Marginalized people often suffer the most harm from unintended consequences of new technologies. For example, the algorithms that automatically make decisions about who gets to see what content or how images are interpreted suffer from racial and gender biases. People who have multiple marginalized identities, such as being Black and disabled, are even more at risk than those with a single marginalized identity.
This is why when Mark Zuckerberg laid out his vision for the metaverse – a network of virtual environments in which many people can interact with one another and digital objects – and said that it will touch every product the company builds, I was scared. As a researcher who studies the intersections of race, technology and democracy – and as a Black woman – I believe it is important to carefully consider the values that are being encoded into this next-generation internet.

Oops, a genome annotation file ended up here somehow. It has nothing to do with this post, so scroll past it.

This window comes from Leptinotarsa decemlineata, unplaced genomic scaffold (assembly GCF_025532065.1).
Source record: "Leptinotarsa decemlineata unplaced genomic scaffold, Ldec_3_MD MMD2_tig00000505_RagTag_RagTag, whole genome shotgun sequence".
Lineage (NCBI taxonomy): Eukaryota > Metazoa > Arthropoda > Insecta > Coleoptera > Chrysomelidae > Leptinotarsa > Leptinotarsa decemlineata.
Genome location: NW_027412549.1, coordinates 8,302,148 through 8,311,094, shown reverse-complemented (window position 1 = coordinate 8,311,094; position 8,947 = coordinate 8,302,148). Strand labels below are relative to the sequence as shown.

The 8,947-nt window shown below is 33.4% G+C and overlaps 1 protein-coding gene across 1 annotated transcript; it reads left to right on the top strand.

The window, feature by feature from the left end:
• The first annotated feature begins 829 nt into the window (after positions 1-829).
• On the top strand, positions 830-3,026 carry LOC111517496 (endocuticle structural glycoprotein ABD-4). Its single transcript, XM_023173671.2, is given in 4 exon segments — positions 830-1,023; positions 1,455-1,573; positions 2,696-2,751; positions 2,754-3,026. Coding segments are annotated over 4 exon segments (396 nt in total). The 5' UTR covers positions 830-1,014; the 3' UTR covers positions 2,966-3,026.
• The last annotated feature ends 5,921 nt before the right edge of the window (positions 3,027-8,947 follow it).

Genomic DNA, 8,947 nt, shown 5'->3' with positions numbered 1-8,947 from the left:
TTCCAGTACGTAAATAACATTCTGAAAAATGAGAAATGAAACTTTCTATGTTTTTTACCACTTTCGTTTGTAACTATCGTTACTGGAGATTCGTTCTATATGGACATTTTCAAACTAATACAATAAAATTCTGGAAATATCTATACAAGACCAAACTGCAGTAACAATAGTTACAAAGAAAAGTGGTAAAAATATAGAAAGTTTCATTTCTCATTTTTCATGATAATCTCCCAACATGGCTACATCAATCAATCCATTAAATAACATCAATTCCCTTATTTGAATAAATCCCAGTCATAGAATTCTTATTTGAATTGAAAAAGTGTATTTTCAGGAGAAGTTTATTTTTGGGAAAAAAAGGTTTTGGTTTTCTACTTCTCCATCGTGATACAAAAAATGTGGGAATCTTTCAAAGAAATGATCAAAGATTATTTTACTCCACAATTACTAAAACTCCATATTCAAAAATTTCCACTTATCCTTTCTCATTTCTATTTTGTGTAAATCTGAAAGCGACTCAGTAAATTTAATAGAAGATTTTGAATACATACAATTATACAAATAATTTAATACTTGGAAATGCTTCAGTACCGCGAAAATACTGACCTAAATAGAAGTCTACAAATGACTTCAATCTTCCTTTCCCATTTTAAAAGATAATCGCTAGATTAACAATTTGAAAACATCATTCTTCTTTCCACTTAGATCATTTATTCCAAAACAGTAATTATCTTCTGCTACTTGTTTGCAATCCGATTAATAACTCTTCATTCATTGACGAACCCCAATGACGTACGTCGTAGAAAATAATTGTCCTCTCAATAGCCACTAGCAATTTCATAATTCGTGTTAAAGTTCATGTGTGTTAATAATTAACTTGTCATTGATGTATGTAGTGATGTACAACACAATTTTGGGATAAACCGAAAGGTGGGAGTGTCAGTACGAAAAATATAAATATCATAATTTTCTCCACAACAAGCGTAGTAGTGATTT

Problems are already surfacing. Avatars, the graphical personas people can create or buy to represent themselves in virtual environments, are being priced differently based on the perceived race of the avatar, and racist and sexist harassment is cropping up in today’s pre-metaverse immersive environments.
Ensuring that this next iteration of the internet is inclusive and works for everyone will require that people from marginalized communities take the lead in shaping it. It will also require regulation with teeth to keep Big Tech accountable to the public interest. Without these, the metaverse risks inheriting the problems of today’s social media, if not becoming something worse.